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The Sky This Week, 2014 June 3 - 10

Come see the sky on the National Mall!
Lunar surface features at low sun angle, 2014 May 7

The Moon waxes in the evening sky this week, wending her way through the springtime constellations.  First Quarter occurs on the 5th at 4:39 pm Eastern Daylight Time.  Look for Luna just two degrees south of ruddy Mars on the evening of the 7th.  On the 8th she glides past the bright star Spica in the constellation of Virgo.  The Moon then parks herself just east of Saturn on the evening of the 10th.

This is another good week to acquaint yourself with the varied landscapes of our closest neighbor in space.  As the terminator reveals more of the Moon’s disc each night, new features come into view while those that were prominent the night before take on a different aspect under the higher Sun angle.  It is always fascinating to see how individual landmarks appear to evolve as the local lighting changes.  Fine details on small craters, rilles, and other surface features stand out shortly after the terminator reveals them, but a day later they are washed out under the Sun’s relentless glare.

You’ll have a great opportunity to look at the Moon as well as the planets Jupiter, Mars, and Saturn and other celestial sights if you come down to the Washington Monument grounds on the evening of June 6th.  We will be participating in the fifth annual Astronomy Festival on the National Mall that evening between 6:00 pm and 11:00 pm EDT, weather permitting.  The program, sponsored by Hofstra University, will feature a number of telescopes provided by local astronomers as well as demonstrations and talks by amateur and professionals in the field.  Last year we hosted some 1500 people and about two dozen telescopes.  We’re hoping for a repeat this year.  Details and directions to the event may be found here.

We may still be able to get a telescopic peek at the shy planet Mercury at the festival, but your chances of spotting this elusive planet with the naked eye are now getting pretty slim.  Mercury is now racing toward conjunction with the Sun on June 19th, so he’s dropping from the evening sky like a stone.  I managed to get a peek at him through the telescope last weekend at Sky Meadows State Park on the Virginia Blue Ridge, but I only had about 10 minutes to view him before he dropped below the ridgeline.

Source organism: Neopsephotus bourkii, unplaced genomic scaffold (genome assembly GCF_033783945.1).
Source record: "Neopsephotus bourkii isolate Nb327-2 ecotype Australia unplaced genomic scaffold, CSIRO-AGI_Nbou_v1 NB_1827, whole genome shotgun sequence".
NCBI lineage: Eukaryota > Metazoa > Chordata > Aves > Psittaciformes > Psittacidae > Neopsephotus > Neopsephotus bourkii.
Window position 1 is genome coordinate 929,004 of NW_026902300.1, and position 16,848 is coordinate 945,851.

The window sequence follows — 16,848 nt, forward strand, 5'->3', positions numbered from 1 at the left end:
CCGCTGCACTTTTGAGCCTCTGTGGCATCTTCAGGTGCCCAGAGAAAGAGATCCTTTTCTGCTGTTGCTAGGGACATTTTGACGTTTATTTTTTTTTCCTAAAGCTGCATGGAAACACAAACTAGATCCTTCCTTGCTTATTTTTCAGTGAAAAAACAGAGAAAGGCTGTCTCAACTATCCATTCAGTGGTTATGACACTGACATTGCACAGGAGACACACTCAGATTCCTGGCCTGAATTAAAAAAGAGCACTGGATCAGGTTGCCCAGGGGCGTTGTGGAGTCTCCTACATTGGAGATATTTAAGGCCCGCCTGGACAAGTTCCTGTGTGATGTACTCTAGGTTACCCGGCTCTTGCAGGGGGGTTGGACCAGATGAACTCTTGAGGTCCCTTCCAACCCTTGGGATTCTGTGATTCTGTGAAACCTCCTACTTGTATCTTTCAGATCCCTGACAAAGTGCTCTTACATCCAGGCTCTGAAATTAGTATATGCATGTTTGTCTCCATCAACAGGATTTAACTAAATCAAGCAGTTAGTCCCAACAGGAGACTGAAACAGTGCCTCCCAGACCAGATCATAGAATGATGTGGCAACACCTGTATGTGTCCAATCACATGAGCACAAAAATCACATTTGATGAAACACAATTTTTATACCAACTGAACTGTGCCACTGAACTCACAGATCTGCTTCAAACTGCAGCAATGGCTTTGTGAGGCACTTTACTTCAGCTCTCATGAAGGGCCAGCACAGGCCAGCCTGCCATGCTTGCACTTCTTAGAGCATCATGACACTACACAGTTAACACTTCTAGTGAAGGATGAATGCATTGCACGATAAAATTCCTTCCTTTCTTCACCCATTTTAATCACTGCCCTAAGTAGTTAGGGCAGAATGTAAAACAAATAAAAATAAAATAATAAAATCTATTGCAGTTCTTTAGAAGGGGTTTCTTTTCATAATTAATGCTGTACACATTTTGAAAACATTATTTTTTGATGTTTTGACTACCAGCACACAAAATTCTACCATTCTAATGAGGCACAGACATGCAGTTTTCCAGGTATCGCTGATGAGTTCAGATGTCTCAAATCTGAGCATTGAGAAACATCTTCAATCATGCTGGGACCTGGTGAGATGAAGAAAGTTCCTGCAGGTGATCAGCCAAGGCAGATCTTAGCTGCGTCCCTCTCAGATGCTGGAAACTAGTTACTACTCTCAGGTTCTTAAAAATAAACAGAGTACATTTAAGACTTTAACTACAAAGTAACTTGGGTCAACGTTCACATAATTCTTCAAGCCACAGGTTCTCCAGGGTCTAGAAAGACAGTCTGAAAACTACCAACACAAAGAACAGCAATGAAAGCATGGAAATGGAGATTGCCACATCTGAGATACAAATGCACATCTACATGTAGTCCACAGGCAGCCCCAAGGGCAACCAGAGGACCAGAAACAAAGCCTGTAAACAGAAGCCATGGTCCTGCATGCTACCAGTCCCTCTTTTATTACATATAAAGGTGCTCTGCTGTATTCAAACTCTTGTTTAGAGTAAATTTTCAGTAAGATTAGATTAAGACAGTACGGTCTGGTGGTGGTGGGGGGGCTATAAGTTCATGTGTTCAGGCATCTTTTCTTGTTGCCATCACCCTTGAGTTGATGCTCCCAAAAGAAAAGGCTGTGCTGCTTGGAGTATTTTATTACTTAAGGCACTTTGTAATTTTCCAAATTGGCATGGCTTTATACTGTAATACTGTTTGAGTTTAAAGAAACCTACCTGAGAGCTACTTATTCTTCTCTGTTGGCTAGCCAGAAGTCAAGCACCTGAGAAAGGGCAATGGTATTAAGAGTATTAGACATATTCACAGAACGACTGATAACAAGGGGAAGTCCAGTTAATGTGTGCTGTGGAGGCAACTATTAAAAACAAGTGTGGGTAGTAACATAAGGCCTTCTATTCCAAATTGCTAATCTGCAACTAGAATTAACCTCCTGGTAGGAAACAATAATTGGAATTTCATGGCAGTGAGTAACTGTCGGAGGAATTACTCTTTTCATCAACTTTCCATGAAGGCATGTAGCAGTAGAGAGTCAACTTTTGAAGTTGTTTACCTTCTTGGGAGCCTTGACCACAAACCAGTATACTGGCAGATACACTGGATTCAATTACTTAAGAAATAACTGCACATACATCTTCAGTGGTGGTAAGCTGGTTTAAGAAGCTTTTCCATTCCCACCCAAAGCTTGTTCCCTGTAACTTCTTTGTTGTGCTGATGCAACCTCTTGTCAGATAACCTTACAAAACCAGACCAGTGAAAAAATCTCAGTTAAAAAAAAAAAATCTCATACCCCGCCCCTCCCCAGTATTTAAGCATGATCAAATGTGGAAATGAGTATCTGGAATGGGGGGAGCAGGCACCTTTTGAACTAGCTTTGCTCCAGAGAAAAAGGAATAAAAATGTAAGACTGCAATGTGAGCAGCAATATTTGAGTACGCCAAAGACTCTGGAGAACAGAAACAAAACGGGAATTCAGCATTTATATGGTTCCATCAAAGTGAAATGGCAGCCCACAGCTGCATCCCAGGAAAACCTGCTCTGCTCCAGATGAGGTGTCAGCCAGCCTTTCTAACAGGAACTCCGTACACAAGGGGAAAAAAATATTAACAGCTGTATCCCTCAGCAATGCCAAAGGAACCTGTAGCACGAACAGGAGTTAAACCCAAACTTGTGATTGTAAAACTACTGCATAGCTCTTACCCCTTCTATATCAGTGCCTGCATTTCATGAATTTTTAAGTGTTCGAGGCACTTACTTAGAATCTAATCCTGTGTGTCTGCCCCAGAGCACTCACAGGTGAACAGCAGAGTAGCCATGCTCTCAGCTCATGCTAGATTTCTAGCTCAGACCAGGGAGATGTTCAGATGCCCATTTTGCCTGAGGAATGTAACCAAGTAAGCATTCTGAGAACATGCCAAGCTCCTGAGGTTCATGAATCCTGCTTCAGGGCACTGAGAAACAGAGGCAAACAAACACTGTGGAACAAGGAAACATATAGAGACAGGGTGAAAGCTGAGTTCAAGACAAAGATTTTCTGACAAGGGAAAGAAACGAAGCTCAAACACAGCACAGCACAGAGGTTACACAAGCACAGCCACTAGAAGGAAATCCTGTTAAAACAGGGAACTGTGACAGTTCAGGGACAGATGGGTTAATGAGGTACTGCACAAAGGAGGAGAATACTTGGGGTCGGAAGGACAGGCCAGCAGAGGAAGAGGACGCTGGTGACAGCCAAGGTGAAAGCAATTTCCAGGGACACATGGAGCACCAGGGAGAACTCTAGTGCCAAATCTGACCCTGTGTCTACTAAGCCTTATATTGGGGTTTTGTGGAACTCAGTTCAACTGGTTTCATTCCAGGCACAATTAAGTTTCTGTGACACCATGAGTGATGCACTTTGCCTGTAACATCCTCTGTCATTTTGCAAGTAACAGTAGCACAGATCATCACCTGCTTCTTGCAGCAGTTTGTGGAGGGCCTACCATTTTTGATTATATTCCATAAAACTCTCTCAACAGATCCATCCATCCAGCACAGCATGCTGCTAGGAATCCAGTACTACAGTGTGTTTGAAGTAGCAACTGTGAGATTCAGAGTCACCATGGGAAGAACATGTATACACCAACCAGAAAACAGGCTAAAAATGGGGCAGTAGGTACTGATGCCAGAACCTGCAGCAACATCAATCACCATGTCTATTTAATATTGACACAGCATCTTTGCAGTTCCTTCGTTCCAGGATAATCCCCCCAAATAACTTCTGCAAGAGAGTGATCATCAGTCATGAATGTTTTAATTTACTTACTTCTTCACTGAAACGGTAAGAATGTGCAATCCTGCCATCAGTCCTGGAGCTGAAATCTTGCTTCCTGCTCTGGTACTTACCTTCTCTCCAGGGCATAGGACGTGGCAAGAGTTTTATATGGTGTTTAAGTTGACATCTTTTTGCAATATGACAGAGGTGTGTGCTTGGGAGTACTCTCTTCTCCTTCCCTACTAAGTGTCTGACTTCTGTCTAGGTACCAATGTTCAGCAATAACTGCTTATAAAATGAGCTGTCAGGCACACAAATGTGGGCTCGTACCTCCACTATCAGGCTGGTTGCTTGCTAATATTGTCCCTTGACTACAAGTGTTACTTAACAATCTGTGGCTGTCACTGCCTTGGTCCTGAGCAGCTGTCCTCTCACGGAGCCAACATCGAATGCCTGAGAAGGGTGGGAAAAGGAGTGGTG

Jupiter should still be an easy target shortly after sunset.  The giant planet can still be found in the western sky, but he’s only about 20 degrees high at 9:00 pm when the sky will be dark enough to show his Galilean moons.  Looking at Old Jove under these conditions id a bit like looking at him at the bottom of a swimming pool; atmospheric turbulence and refraction blur out almost all of the fine detail, but under decent conditions you should still be able to see his prominent equatorial cloud belts. 

Mars will be on the meridian at 9:00 pm for the festival, and we’ll try our best to provide good views of the red planet’s dusty disc.  His apparent diameter will only be about one-third that of Jupiter, but his position higher in the sky should be less subject to atmospheric effects.  Fortunately the planet will be showing a side that has some of the most prominent dark albedo features, and two bright white areas should be visible near the planet’s limbs.  The larger of the two is a huge depression on Mars’ surface known as Hellas.  Similar to the large “seas” on the Moon, this basin is the result of a huge impact that occurred very early in Mars’ history.  It tends to fill with clouds and fog, so it is often mistaken for a polar ice cap.  The true north polar ice cap is smaller but stands out as a tiny bright spot on the opposite limb.

Saturn should be the star of the festival, and during the course of the evening I’m sure just about every telescope will point toward the ringed planet.  In steady air Saturn presents one of the most captivating sights in the sky as the sphere of the planet seems to magically balance in the center of the rings.  The rings themselves look almost razor sharp, and indeed in reality they are the flattest and thinnest structures known in the universe.  The distance across the outer rings as about three quarters the distance from the earth to the Moon, yet they are only about 100 meters thick!  They are kept in place by the gravity of the planet and its innermost moons, and it is these small icy worlds that cause the gaps that one can see in the rings through modest telescopes.

You won’t see Venus at the festival, though.  She doesn’t rise until shortly before the Sun, but if you’re up early on any morning you’ll find her blazing away in the gathering twilight, low in the eastern sky.  She is resolutely marching in the wake of the Sun, and in another few weeks you’ll see her in the company of some of the stars of early winter!

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